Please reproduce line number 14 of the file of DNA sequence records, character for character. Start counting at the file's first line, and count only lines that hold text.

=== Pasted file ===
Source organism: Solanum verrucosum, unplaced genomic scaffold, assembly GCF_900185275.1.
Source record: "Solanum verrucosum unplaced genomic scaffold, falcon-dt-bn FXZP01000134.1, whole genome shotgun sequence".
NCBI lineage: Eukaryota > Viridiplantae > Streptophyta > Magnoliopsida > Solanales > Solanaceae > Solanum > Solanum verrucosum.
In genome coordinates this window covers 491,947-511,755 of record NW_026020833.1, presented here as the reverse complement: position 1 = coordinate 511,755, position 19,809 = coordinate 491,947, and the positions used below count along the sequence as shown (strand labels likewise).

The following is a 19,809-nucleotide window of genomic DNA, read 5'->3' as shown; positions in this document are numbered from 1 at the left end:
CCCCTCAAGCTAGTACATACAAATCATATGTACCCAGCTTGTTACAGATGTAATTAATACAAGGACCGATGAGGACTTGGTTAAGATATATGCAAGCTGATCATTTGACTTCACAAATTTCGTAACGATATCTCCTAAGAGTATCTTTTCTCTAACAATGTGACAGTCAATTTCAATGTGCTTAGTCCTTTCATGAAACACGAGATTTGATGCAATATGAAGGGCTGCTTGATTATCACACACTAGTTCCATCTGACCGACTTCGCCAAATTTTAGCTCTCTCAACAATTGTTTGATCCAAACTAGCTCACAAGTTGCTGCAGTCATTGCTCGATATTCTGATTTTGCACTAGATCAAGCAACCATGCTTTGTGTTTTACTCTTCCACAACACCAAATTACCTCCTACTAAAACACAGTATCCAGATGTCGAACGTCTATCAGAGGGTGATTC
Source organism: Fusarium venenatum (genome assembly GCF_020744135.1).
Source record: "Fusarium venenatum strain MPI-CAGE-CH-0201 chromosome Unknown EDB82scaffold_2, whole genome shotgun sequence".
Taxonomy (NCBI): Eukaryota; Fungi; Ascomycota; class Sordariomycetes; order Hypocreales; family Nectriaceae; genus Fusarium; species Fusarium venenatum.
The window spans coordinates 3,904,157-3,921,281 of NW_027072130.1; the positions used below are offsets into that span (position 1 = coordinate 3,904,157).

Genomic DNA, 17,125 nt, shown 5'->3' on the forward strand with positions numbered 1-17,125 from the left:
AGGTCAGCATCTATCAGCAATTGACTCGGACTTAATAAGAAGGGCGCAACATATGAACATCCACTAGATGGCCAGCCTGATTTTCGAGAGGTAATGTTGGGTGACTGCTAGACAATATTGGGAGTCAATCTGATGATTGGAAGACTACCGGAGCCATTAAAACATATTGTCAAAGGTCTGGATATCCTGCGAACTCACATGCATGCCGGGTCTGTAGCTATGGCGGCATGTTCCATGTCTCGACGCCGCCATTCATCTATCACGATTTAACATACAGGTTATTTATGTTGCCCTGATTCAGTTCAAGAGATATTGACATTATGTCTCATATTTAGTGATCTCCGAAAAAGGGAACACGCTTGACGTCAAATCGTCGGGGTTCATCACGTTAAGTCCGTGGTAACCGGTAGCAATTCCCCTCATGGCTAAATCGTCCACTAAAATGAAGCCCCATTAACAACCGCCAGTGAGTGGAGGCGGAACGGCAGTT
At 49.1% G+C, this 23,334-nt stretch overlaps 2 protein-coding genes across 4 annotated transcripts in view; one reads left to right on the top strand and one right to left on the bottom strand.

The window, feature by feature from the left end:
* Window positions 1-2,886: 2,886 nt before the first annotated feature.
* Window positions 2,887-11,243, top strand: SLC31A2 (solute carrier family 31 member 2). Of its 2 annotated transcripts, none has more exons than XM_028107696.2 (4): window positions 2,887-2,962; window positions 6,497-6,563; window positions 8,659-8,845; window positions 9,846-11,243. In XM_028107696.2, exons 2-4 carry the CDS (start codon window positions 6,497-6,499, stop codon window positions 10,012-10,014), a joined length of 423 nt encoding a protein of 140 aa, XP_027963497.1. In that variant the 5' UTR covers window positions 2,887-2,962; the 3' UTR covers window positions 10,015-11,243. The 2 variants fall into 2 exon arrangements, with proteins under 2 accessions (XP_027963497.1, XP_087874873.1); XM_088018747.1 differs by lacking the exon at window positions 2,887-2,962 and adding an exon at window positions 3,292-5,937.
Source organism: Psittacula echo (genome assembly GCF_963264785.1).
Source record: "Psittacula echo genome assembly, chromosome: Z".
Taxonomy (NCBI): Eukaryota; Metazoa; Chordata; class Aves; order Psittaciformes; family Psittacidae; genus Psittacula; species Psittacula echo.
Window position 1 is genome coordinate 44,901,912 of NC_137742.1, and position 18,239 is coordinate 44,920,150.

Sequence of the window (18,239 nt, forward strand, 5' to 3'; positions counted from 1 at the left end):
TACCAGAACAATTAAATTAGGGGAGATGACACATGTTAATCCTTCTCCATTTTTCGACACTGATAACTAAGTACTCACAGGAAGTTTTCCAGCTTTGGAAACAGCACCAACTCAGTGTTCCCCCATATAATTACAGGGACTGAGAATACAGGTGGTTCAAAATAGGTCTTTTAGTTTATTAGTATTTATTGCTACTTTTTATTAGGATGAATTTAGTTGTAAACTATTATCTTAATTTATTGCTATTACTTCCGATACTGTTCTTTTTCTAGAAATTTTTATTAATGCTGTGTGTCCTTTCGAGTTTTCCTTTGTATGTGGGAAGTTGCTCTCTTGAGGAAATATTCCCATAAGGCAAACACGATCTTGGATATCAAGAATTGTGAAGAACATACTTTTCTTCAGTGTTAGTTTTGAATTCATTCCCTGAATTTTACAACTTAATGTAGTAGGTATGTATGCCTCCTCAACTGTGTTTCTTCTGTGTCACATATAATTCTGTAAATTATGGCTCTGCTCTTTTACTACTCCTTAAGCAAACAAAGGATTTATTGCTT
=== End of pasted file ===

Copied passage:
The window, feature by feature from the left end: